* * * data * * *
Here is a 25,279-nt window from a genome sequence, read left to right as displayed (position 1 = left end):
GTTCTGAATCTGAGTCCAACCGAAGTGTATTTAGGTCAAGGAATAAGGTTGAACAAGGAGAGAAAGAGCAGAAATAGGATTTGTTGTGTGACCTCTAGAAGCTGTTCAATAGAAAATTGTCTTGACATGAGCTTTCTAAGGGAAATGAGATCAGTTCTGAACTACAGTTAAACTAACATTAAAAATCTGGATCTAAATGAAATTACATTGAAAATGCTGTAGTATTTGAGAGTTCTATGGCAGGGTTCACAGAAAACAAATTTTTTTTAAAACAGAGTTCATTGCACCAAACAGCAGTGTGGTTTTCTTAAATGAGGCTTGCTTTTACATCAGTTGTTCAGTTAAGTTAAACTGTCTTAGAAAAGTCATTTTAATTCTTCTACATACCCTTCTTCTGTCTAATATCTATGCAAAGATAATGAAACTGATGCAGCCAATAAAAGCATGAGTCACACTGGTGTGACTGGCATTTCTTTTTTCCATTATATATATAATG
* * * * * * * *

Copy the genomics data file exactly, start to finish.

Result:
Here is a 25,279-nt window from a genome sequence, read left to right as displayed (position 1 = left end):
GTTCTGAATCTGAGTCCAACCGAAGTGTATTTAGGTCAAGGAATAAGGTTGAACAAGGAGAGAAAGAGCAGAAATAGGATTTGTTGTGTGACCTCTAGAAGCTGTTCAATAGAAAATTGTCTTGACATGAGCTTTCTAAGGGAAATGAGATCAGTTCTGAACTACAGTTAAACTAACATTAAAAATCTGGATCTAAATGAAATTACATTGAAAATGCTGTAGTATTTGAGAGTTCTATGGCAGGGTTCACAGAAAACAAATTTTTTTTAAAACAGAGTTCATTGCACCAAACAGCAGTGTGGTTTTCTTAAATGAGGCTTGCTTTTACATCAGTTGTTCAGTTAAGTTAAACTGTCTTAGAAAAGTCATTTTAATTCTTCTACATACCCTTCTTCTGTCTAATATCTATGCAAAGATAATGAAACTGATGCAGCCAATAAAAGCATGAGTCACACTGGTGTGACTGGCATTTCTTTTTTCCATTATATATATAATG